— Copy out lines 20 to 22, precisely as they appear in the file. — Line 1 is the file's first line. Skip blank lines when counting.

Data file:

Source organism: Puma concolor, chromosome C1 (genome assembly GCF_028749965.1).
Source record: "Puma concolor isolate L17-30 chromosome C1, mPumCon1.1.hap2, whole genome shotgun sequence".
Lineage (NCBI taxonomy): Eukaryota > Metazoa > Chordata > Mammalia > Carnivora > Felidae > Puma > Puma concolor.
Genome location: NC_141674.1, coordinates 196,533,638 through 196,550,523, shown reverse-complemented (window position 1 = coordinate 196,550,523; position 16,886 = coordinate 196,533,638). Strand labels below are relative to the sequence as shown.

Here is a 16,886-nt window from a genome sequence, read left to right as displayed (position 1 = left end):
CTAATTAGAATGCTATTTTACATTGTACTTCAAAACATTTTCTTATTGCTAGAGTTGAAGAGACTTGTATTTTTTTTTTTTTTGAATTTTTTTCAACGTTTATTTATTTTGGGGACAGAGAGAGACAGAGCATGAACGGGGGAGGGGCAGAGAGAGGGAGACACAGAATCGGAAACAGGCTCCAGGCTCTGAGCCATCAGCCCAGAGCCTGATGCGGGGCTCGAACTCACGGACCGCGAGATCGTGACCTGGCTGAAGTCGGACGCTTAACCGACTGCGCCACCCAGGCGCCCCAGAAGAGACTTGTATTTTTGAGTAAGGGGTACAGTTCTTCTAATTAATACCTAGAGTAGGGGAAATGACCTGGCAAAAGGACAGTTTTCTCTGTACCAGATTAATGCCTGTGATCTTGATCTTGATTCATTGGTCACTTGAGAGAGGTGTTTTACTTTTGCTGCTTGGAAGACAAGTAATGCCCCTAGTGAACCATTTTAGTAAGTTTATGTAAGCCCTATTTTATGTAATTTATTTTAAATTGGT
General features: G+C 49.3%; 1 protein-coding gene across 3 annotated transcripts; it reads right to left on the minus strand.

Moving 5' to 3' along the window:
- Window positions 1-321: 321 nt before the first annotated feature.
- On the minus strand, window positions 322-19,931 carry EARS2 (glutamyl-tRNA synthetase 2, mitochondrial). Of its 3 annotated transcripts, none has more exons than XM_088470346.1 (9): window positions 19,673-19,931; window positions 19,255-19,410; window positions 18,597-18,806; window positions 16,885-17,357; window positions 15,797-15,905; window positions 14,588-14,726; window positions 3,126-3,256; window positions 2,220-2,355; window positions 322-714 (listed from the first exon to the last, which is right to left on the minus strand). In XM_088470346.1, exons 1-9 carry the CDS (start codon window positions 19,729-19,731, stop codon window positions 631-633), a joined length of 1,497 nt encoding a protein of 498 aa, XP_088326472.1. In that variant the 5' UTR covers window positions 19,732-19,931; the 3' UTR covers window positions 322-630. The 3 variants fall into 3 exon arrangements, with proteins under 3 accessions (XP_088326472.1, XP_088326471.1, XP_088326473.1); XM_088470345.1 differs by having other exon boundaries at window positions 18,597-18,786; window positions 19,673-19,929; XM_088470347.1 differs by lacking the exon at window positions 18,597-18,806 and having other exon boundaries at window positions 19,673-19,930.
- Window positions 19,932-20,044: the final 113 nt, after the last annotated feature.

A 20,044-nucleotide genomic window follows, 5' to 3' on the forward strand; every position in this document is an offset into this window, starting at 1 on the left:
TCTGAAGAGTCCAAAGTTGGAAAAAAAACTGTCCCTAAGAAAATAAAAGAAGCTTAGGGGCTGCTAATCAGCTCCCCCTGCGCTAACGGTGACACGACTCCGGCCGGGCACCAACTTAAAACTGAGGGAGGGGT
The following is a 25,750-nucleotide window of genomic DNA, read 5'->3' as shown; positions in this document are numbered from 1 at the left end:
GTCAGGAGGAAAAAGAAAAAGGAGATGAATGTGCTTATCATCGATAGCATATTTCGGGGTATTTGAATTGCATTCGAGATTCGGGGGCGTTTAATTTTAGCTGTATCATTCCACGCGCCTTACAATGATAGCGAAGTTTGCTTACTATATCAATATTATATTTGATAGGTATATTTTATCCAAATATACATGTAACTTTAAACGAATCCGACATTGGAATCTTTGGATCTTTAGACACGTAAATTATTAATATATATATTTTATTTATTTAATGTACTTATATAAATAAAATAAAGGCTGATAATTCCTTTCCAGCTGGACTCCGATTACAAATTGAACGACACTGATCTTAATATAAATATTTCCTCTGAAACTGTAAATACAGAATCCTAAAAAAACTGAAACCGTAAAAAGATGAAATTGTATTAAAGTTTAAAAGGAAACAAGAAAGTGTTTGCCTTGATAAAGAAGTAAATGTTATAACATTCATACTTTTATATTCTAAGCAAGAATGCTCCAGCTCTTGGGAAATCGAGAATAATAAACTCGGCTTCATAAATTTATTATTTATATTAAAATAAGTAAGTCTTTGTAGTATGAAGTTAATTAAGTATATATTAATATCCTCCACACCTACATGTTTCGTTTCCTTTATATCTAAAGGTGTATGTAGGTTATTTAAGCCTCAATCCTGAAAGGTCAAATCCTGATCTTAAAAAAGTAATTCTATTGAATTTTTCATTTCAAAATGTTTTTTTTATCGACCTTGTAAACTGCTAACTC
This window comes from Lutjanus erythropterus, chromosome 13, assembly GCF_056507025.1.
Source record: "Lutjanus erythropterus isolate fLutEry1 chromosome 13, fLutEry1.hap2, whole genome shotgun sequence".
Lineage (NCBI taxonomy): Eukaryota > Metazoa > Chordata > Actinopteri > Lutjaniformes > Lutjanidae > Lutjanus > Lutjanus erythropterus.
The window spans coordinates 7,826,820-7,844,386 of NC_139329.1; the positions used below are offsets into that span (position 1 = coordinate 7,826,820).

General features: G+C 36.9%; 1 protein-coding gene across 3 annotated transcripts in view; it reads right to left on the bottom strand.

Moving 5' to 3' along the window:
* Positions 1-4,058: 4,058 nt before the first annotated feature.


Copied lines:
General features: G+C 36.9%; 1 protein-coding gene across 3 annotated transcripts in view; it reads right to left on the bottom strand.

Moving 5' to 3' along the window:
* Positions 1-4,058: 4,058 nt before the first annotated feature.